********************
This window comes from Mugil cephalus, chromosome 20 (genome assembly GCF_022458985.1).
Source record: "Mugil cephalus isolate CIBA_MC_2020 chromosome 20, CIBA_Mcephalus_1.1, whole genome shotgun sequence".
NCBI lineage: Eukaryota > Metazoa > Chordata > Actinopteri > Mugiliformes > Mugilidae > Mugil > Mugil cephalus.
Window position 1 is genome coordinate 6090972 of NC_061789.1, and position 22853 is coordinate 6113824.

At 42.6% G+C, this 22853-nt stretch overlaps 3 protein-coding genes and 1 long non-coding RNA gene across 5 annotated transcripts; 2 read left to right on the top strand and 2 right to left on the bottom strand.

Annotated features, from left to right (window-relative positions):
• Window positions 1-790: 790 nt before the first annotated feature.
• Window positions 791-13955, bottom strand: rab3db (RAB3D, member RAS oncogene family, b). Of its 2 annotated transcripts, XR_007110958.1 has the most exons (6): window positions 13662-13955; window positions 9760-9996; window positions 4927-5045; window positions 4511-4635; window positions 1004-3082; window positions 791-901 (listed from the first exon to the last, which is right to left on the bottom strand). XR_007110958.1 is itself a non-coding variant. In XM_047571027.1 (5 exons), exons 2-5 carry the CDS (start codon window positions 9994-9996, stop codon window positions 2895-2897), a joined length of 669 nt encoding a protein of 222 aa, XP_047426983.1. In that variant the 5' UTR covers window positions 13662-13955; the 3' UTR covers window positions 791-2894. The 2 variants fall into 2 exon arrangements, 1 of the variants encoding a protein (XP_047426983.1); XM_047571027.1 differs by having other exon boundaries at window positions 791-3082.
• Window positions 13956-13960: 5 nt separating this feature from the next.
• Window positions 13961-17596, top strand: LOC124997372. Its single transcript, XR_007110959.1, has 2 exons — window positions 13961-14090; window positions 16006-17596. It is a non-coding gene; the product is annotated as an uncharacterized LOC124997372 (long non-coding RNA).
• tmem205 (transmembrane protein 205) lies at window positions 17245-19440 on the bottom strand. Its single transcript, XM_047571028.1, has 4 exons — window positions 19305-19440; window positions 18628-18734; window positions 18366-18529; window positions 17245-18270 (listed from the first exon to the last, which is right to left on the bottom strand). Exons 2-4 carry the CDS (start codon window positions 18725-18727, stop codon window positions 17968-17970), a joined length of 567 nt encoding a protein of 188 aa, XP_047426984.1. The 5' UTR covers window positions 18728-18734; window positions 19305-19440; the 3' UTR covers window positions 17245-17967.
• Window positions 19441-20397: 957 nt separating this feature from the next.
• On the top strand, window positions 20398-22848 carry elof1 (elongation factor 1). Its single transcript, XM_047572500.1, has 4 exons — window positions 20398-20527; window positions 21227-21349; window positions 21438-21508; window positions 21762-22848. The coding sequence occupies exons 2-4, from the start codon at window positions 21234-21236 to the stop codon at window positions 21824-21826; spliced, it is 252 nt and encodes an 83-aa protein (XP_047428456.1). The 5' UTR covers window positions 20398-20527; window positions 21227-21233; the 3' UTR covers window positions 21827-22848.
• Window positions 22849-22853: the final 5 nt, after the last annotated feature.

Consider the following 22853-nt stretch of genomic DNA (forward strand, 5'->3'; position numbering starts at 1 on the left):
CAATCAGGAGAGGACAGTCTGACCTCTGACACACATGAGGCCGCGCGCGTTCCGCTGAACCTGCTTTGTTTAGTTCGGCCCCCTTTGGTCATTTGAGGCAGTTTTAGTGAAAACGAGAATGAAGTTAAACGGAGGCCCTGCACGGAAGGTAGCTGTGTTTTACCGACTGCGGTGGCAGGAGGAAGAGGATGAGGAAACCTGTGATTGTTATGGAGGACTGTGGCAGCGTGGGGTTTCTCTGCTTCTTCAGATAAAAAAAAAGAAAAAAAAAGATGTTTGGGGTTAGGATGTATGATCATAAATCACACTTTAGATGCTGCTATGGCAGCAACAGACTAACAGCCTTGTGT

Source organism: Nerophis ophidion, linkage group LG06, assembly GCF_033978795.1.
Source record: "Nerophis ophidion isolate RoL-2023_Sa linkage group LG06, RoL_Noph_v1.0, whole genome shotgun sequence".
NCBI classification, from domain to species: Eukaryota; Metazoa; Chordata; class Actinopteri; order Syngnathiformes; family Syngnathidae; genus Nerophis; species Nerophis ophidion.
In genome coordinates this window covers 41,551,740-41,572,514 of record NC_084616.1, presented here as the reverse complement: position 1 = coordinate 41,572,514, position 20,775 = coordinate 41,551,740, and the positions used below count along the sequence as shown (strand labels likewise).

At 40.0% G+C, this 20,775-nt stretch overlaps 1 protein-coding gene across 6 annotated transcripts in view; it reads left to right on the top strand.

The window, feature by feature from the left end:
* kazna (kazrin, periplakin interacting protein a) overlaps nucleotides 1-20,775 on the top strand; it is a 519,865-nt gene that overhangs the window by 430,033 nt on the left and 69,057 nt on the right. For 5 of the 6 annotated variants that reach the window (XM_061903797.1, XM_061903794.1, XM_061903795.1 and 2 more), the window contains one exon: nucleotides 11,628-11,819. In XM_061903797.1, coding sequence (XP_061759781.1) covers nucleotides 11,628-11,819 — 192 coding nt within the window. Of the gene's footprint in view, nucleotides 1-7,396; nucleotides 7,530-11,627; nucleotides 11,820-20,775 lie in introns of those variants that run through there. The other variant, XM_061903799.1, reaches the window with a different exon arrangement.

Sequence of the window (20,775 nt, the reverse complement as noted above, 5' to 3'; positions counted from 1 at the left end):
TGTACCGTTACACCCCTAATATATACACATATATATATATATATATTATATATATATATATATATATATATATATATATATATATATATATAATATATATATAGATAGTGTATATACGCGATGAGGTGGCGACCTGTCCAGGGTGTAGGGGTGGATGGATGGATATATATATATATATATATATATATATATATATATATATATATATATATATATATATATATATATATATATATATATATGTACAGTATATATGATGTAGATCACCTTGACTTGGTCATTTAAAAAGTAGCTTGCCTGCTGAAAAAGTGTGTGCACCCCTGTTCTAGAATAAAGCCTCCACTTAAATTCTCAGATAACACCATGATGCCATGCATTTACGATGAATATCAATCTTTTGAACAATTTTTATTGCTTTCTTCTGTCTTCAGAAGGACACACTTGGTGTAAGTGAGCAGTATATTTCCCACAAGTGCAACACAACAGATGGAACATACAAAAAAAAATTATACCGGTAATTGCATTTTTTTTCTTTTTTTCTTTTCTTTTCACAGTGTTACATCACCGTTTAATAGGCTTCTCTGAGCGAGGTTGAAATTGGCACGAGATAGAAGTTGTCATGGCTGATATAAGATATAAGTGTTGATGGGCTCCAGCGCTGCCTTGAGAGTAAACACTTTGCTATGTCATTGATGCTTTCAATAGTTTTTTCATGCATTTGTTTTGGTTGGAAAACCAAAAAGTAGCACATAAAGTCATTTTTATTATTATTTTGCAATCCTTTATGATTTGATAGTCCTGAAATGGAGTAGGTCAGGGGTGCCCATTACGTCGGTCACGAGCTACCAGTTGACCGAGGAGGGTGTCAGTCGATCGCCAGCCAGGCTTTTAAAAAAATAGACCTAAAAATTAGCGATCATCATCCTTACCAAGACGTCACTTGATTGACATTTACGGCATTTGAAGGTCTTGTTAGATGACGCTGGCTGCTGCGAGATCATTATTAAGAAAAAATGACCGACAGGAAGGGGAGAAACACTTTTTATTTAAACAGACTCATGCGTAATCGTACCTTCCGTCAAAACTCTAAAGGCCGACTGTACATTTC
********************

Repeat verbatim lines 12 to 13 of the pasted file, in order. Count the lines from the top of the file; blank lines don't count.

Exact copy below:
• Window positions 19441-20397: 957 nt separating this feature from the next.
• On the top strand, window positions 20398-22848 carry elof1 (elongation factor 1). Its single transcript, XM_047572500.1, has 4 exons — window positions 20398-20527; window positions 21227-21349; window positions 21438-21508; window positions 21762-22848. The coding sequence occupies exons 2-4, from the start codon at window positions 21234-21236 to the stop codon at window positions 21824-21826; spliced, it is 252 nt and encodes an 83-aa protein (XP_047428456.1). The 5' UTR covers window positions 20398-20527; window positions 21227-21233; the 3' UTR covers window positions 21827-22848.